1. Joe: I like the way you said it: “the profit is a means to an end…not the end.” I’ve found that a healthy relationship with money often comes down to a few big choices each month or year that enable me to not be burdened on a daily basis so I can focus on more important things.

  10. Thanks for posting this! I think profit is very important, and something that we should always keep an eye on, but I believe that when our main goal is making money we don’t create nearly as high-quality products, AND we don’t make as much profits as we do when our main goal is quality or good games and the money is secondary.
    Besides that, I think you’ve identified some very important principles, because even though it might not be good to create games for the profits, as we create good things and gain profits we will still need to be frugal and careful with what we earn in order to grow.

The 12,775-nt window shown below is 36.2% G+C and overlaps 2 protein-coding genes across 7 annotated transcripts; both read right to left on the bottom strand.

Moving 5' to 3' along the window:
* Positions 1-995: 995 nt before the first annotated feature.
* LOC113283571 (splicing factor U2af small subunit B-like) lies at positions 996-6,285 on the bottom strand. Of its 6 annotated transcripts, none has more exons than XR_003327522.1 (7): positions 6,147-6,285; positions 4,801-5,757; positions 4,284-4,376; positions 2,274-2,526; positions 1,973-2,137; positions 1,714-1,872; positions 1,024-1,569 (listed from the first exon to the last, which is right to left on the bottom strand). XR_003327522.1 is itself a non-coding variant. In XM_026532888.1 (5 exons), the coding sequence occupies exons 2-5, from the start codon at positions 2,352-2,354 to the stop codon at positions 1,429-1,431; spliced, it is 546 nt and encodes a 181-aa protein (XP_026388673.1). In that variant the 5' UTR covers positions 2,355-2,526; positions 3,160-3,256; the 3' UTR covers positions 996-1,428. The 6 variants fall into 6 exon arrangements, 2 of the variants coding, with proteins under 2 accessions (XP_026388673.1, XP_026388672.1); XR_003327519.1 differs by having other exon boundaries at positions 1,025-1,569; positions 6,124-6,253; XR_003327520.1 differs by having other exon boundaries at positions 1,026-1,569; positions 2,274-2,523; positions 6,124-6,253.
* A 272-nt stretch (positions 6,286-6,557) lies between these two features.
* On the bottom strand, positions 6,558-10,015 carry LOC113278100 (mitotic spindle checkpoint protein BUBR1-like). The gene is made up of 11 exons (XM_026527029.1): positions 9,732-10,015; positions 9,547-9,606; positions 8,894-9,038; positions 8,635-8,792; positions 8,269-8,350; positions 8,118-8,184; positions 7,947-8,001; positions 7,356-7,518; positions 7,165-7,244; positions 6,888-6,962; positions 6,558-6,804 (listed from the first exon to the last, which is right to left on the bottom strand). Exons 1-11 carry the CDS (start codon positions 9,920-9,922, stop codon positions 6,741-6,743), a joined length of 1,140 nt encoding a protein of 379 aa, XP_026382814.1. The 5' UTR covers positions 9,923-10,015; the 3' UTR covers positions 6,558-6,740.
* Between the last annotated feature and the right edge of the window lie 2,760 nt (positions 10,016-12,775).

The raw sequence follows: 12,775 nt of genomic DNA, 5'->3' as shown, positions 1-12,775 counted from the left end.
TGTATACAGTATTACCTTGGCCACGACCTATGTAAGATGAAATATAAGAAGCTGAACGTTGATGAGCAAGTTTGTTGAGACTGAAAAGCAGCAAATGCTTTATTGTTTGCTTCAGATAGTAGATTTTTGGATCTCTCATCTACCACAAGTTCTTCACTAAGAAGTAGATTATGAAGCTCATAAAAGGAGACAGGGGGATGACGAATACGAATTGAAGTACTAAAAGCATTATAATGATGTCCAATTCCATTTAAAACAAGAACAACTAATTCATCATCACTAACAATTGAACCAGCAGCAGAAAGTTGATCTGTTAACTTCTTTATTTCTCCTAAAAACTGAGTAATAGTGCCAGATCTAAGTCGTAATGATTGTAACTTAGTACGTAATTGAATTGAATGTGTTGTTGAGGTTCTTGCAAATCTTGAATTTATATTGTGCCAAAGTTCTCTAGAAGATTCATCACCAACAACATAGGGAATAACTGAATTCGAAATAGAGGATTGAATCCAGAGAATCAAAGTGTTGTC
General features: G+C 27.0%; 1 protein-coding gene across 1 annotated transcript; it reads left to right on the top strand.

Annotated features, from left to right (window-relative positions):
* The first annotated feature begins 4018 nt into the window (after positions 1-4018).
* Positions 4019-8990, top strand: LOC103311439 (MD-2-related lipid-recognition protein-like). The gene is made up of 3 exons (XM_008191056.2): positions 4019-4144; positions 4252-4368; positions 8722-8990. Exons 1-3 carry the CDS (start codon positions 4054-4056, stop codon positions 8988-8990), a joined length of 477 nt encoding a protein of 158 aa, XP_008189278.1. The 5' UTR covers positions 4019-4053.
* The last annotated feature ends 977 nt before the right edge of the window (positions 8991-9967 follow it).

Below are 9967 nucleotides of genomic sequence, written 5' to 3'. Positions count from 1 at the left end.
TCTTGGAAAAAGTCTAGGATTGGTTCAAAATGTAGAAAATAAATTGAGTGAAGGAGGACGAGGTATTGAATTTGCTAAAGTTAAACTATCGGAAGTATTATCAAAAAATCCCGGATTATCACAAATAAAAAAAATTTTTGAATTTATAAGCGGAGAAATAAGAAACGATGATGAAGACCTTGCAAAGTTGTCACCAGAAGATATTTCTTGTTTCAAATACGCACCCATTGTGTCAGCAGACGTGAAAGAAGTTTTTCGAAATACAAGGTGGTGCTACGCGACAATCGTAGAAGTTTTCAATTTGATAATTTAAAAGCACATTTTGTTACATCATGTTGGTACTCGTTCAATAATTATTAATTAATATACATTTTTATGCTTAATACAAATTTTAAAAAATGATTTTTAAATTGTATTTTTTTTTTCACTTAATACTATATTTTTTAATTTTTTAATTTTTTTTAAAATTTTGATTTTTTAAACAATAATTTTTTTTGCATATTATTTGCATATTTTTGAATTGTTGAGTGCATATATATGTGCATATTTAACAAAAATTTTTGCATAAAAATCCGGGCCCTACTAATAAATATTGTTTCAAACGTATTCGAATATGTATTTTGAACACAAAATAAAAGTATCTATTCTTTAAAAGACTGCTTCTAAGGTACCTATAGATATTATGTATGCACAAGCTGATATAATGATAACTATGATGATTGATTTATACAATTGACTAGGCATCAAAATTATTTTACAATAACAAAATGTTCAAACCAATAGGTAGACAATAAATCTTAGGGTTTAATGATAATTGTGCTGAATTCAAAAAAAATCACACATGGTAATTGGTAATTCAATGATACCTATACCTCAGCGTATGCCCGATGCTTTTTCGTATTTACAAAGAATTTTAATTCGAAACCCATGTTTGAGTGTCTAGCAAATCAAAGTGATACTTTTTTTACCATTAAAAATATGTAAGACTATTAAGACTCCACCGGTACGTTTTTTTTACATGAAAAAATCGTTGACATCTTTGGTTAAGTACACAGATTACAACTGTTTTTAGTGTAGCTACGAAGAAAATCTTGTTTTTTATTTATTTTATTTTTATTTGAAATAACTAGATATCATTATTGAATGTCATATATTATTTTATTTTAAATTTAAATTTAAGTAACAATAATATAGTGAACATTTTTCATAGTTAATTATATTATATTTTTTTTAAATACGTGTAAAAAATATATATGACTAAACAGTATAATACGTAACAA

Thanks again for this and for all your great posts!

    1. Jared: I agree 100%. My goal isn’t to make money–you can see it in my games that we overspend on the components to create the best possible experience, even if it impacts margins. But the margins are always a consideration, because we can’t stay in business without them. I think you’re saying the same thing. :)

  11. I know I am in it or will be in it for the love of games. With that said I do desire to do this as a living. So profit will be a key driver but not the sole driver.

    Yes, I am aware of the many articles advising against this as a career. However I see many people doing it, like yourself, so I know it can be done. It just a matter of patience, planning and obviously delivering a stellar product and experience.

    Thanks for your guidance via the blog, videos, interviews, etc.